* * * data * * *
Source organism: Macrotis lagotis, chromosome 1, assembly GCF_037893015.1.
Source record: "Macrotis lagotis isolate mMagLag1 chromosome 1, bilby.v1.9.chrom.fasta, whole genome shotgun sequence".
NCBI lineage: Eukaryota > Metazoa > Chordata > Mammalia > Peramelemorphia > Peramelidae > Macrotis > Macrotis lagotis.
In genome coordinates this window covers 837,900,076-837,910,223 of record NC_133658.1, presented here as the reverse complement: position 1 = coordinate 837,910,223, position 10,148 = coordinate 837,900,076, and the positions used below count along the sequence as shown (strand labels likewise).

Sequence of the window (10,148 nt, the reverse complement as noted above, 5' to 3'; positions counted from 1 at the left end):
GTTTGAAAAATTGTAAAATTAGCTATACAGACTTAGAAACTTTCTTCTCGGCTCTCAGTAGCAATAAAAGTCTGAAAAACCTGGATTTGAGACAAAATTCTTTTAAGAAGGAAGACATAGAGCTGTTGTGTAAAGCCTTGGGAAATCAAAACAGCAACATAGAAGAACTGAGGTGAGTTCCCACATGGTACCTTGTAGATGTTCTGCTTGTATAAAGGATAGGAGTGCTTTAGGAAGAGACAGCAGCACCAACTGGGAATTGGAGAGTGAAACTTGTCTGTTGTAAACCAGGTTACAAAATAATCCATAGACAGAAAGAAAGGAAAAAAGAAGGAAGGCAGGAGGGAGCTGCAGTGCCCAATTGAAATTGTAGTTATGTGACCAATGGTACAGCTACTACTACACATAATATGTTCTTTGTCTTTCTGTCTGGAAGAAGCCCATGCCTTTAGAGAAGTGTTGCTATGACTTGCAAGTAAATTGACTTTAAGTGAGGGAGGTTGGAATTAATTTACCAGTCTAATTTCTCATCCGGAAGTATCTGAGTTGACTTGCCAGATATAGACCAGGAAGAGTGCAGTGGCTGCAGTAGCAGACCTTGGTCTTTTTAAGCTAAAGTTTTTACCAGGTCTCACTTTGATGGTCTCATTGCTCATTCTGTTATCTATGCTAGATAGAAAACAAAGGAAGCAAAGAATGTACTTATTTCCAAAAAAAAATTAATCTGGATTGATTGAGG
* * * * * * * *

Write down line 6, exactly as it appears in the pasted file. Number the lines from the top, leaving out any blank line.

GTTTGAAAAATTGTAAAATTAGCTATACAGACTTAGAAACTTTCTTCTCGGCTCTCAGTAGCAATAAAAGTCTGAAAAACCTGGATTTGAGACAAAATTCTTTTAAGAAGGAAGACATAGAGCTGTTGTGTAAAGCCTTGGGAAATCAAAACAGCAACATAGAAGAACTGAGGTGAGTTCCCACATGGTACCTTGTAGATGTTCTGCTTGTATAAAGGATAGGAGTGCTTTAGGAAGAGACAGCAGCACCAACTGGGAATTGGAGAGTGAAACTTGTCTGTTGTAAACCAGGTTACAAAATAATCCATAGACAGAAAGAAAGGAAAAAAGAAGGAAGGCAGGAGGGAGCTGCAGTGCCCAATTGAAATTGTAGTTATGTGACCAATGGTACAGCTACTACTACACATAATATGTTCTTTGTCTTTCTGTCTGGAAGAAGCCCATGCCTTTAGAGAAGTGTTGCTATGACTTGCAAGTAAATTGACTTTAAGTGAGGGAGGTTGGAATTAATTTACCAGTCTAATTTCTCATCCGGAAGTATCTGAGTTGACTTGCCAGATATAGACCAGGAAGAGTGCAGTGGCTGCAGTAGCAGACCTTGGTCTTTTTAAGCTAAAGTTTTTACCAGGTCTCACTTTGATGGTCTCATTGCTCATTCTGTTATCTATGCTAGATAGAAAACAAAGGAAGCAAAGAATGTACTTATTTCCAAAAAAAAATTAATCTGGATTGATTGAGG